Andrea Alessio’s initial intention was to document and explore this place using photography as a means to discover and understand a reality that was completely new and unknown to him and his daily life. Over a period of two years, the photographer used the camera as an instrument to frame and measure an apparently cold and hostile environment. One day, after seeing a security sign with an arrow pointing at an empty space and the words ‘You Are Here’ written over [Image no. 14], Alessio experienced a feeling of getting lost yet was inspired by the clarity of the metaphor. The images in the series are a journey into another world, less real and much more metaphysical. Together, they form an allegory about the photographer’s own country – a land of inventors that has fallen into disgrace while trying to find a way to rise up amidst social, economical, and technological transformations.
To understand life in this research facility, Alessio had to de-familiarise himself with the habits that are normal to us and develop a way of seeing determined by the procedural stages confined within these spaces. While everyday attitudes, habits, and routines tend to conceal the real significance of the world around us, they can also be seen as ensuring security and communicating a sense of understanding and belonging. As the camera wanders through the facilities, we are presented with fragments of everyday activities. The relationship between the everyday and non-everyday is nevertheless a dynamic, untraceable one: the more one looks at the photographs, the more they start us thinking that science itself might not achieve anything but a fictional conception of reality – does photography open up anything about reality or, rather, it construes a fictional reality of its own? The strong physical presence meets a metaphysical quest to venture into, accustom to, and accommodate what is most uncertain, fragile, mutable, and capricious.
There is a pronounced human side to this documentary: the massive and potentially dangerous environment also shows details of everyday activities and offer an introspective look into the working rituals that are part of working and research conditions here. Photography becomes an archival document of the relation between an unstable environment, uncurbed quests, and ordinary routines, reminding us that only risk, experiment, repetition, and protocol can sometimes counter the accidents that most times happen without our will or control, originated by outside, unmastered forces. Technological overdevelopment brings a safe, reliable environment with the peril of the unmastered invading intot the everyday and challenging our perceptions and conceptions of safety, control, and life itself. Like Michael Danner’s Critical Mass, Alessio’s photographs are crisp, bright, distinct, and evidential, yet they reveal the dramatic resilience of the ordinary and the routine, an underlying social and political commentary. The significance of daily rituals is a means to challenge the limits to what one can know, experience, and control. Here as well, the dialogue between familiar and unfamiliar spaces, everyday rituals, activity protocols, and extraordinary inventions generate a sense of disquietude reminiscent of the irresolutions between the dawning trust in technological progress and the unstoppable technological aspirations. Nostalgic feelings mix with the strives to construct the future and understand the world, yet as the photograph that inspired the title of the series suggests, a sense of the unknown and untravelled continues to obscure our knowledge and understanding of it.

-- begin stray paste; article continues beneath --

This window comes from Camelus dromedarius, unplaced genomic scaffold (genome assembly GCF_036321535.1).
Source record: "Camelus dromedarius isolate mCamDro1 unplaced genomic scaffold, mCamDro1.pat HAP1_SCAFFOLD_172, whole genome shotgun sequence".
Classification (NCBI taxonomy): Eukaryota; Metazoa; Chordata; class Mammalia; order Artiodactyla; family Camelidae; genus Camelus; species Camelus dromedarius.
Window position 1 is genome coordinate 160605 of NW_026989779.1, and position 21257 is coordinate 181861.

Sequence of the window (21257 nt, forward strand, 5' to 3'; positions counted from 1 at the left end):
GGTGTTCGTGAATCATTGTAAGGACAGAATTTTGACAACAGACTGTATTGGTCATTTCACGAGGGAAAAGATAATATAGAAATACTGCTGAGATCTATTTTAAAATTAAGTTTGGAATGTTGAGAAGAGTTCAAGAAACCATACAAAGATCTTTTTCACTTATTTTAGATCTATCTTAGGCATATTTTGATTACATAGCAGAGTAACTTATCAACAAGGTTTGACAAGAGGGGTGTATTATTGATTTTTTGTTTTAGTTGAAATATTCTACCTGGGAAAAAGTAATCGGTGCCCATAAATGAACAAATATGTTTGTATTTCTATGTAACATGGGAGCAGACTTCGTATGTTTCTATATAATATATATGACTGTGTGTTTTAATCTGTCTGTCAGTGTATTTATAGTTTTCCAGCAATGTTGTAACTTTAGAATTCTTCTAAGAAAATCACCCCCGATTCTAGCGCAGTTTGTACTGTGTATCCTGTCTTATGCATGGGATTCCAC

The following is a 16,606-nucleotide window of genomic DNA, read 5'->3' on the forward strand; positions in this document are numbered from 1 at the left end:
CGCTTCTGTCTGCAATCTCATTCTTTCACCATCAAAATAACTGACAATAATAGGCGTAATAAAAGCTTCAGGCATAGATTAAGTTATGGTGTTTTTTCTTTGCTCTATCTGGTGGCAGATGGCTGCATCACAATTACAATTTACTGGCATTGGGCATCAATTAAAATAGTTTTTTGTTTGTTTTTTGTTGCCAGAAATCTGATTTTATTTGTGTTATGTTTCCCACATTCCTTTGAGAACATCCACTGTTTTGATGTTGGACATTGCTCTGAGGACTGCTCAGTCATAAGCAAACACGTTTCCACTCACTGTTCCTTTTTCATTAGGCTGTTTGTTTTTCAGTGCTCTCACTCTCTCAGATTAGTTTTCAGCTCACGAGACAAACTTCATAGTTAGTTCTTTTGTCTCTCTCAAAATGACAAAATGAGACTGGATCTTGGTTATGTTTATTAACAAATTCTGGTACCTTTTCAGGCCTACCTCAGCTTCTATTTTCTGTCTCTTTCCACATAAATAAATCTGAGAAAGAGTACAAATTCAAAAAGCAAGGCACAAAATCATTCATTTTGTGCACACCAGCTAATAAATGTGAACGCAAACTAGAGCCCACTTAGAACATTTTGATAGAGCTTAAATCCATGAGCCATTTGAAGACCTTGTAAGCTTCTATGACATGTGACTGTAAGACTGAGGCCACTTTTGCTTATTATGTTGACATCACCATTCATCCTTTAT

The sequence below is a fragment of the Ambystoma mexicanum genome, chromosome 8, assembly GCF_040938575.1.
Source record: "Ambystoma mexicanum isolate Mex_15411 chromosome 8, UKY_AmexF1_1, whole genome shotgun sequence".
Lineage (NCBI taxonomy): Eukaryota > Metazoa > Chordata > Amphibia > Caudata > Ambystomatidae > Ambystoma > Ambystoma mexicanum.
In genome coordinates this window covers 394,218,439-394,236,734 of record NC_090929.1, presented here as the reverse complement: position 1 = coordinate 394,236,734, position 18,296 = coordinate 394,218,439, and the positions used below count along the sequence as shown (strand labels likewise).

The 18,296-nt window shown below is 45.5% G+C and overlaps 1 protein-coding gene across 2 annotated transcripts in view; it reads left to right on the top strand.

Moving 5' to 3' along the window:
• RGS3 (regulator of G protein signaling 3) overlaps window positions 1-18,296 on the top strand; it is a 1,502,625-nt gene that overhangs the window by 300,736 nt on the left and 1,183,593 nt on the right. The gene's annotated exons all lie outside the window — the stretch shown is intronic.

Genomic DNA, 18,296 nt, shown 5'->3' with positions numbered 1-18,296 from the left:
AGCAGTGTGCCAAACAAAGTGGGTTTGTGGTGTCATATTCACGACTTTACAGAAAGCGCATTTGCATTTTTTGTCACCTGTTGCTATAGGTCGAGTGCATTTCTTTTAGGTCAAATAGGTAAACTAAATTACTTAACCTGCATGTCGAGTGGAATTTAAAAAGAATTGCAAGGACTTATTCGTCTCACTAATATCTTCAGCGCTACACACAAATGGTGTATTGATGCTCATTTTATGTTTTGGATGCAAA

Alessio’s photographs are highly aesthetic: since that which belongs to our everyday can be approached aesthetically or from an aesthetic point of view, one cannot avoid the production of aesthetic objects and situations even when this has not been deliberately pursued. The photographs capture emotional and sensory aspects, almost as if we could feel the tension, touch the objects, and hear the noises generated by the installations, or be deafened by the silence of private places. Passing from close views of the buildings and facilities, stepping into changing rooms and offices, one understands the practised rituals these perceivable qualities emphasise. The control centre reveals the norms, conduct standards, and protocols that help us evaluate the conditions here: the closer one looks at what seems normal and non-spectacular, the more one understands routine as a process that can move beyond the scope of the everydayness and into a realm of the extraordinary. The specific industrial iconography, with its praise of progress and the constant reminder of the lurking dangers of nuclear catastrophes, makes one gradually learn to discern the broader spectrum of relations contained within the facilities – rituals of cleansing and changing outfits pointing to specific rites, individual self-renunciation for the benefit of an unconscious and opaque collectivity, forgotten hierarchies and protocols hiding the risks inherent in working here and the continuous quest to research, understand, and master the unknown. The power of place and the representations specific of the post-industrial age, together with keen awareness of how such facilities can determine deep, long lasting, and large ecological, economic, and social footprints, are thus expressive of how power and society can share integrative rationalist structures based on scientific planning. Like in the case of Critical Mass, the photographic documentary this series shares most with, viewers are given to see not only the dawn of industries relying on modernist politics, or the continuous acceleration of time and its adjacent nostalgic attitudes, but a sense of social coherence and uncurbed aspirations.
Text by Sabin Bors, May 16, 2015